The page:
WYLIE (CBSDFW.COM) – In-Sync Exotics Wildlife Rescue and Education Center is asking for donations from the public after seeing the condition of its newest group of tigers.
In all, 10 adult tigers and three adult cougars were “re-homed” at the center. But the tigers are extremely underweight, according to the sanctuary.
In-Sync Exotics posted the following plea via their Facebook page on Monday:
URGENT! We don’t do this often, but we really need to beg for monetary donations right now. As you can see from all their pictures, the new tigers who we brought home last week are extremely under-weight. We were able to get several of them on the scales this weekend, and we were appalled.
Cincinnati (pictured above) weighs only 236 pounds – he should be at least 400 pounds! Due to their poor condition, we are feeding them twice a day, and will be for some time (we normally feed once daily, to more closely mirror feeding habits in the wild), and the amount of food we will be giving them is going to be very expensive! ANY amount is greatly appreciated – every $10 or $25 helps!!! Please help us get these beautiful new tigers fattened up and healthy! (Plus, we’ll have to spay 3 of the females, which certainly isn’t cheap, and other assorted veterinary bills that these cats will be accumulating). You can donate by sending a check, donating through paypal, or bringing a donation and visiting the cats any Saturday or Sunday (11 a.m.-6 p.m.)!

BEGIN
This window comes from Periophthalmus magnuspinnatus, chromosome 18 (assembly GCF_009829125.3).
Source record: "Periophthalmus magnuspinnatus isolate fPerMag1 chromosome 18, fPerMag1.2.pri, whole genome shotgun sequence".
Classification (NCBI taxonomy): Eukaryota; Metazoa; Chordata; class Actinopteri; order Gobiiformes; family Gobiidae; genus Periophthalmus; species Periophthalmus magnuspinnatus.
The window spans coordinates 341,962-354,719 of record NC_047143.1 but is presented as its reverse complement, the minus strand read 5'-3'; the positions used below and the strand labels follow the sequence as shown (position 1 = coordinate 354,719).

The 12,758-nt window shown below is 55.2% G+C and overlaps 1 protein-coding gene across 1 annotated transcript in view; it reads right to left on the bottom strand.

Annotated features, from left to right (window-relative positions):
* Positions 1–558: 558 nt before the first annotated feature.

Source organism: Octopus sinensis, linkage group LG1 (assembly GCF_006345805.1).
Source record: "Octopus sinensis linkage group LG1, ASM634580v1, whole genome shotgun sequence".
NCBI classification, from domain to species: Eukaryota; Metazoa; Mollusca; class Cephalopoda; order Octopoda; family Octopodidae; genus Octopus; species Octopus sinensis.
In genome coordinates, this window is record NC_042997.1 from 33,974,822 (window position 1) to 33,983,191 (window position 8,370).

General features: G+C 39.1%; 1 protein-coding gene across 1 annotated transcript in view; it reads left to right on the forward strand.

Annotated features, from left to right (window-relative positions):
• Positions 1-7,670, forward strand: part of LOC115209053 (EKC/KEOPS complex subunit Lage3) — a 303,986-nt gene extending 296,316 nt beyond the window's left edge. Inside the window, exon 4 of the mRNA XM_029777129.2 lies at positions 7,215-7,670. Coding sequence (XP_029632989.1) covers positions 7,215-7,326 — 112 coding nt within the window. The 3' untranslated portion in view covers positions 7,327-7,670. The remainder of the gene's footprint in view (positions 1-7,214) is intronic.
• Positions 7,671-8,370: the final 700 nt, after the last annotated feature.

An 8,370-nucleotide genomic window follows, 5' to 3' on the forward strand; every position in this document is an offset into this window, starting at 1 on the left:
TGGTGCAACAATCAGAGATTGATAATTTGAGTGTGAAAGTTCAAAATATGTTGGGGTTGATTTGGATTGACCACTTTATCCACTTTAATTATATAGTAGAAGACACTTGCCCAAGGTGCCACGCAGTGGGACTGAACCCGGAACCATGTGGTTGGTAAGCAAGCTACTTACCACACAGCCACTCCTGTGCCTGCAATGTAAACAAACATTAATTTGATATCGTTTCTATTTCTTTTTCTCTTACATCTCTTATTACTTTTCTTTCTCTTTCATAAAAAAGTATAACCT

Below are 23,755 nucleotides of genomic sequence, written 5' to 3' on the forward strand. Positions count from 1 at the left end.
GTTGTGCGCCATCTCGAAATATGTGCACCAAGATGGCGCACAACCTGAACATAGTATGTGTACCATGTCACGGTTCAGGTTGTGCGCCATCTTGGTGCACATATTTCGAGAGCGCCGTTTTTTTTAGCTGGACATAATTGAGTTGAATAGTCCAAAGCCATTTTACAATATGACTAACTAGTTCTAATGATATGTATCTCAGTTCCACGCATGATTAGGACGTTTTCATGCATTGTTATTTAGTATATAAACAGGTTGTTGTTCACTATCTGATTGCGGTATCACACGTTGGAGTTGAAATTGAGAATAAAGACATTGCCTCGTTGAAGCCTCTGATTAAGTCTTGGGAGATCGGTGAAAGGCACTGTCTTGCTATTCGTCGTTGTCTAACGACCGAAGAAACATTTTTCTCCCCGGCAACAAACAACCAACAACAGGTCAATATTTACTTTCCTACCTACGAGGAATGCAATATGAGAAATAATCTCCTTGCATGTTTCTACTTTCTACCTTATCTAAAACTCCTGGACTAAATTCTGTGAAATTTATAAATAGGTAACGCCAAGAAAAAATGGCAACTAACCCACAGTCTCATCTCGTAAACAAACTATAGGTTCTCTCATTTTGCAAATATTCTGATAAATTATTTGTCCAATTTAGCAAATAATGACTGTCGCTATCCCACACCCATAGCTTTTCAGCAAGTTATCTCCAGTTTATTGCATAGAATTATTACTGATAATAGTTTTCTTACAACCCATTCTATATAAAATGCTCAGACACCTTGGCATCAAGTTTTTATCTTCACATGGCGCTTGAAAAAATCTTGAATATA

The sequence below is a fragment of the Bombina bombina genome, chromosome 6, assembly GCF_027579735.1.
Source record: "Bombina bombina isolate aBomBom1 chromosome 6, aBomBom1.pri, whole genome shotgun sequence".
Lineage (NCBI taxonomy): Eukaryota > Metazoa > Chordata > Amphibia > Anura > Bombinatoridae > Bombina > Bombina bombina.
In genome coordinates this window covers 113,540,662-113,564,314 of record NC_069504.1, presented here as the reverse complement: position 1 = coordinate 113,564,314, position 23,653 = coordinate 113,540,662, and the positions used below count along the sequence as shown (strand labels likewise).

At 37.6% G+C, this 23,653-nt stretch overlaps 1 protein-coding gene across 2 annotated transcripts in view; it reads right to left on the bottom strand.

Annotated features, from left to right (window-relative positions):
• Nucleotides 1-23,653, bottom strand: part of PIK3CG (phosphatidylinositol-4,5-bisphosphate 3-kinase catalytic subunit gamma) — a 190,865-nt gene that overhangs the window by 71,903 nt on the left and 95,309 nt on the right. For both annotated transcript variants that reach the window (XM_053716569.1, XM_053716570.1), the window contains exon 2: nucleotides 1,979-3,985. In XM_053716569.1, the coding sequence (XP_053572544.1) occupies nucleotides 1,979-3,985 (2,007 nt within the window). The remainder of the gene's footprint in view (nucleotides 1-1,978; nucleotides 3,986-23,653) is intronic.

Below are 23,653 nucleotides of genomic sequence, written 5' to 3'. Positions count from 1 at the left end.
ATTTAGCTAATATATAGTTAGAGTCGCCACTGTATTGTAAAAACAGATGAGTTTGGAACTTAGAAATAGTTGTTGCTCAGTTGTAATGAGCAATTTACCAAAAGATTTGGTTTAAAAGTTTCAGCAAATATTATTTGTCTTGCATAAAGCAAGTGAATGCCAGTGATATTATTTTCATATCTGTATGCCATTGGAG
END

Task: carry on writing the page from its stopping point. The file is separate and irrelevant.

The cats arrived in three separate groups; the cougars came to their new home January 14, seven of the tigers arrived February 4, and the remaining three came to the animal sanctuary on February 5.
All thirteen cats were re-homed as part of an agreement between In-Sync Exotics and the Caruth C. Byrd Wildlife Foundation in Van, Texas. The Caruth C. Byrd Wildlife Foundation is changing their focus and “getting out of the caged animal business” according to a representative of the Foundation. They will continue to maintain their hoof stock but are re-homing their carnivores. In-Sync Exotics assumed all costs related to the care of the big cats.
All big cats on sanctuary property have received vaccinations to prevent against canine distemper. At present, all cats on the property are testing negative for the disease, according to In-Sync Exotics. The new arrivals were all inoculated using a different type of vaccine while they were still at the Caruth C. Byrd Wildlife Foundation.
The new cats range in age from three to eighteen, and some are more human imprinted than others. Visitors who come out should remember that the tigers may be frightened and easily agitated until they “settle in” and become accustomed to their new home.
In-Sync Exotics Wildlife Rescue and Educational Center’s mission is to rescue and care for abused, neglected, or unwanted exotic cats. There are currently 63 exotic cats on-site. This includes three exceptionally rare white lions, a golden tabby tiger, a white tiger and two cheetahs.
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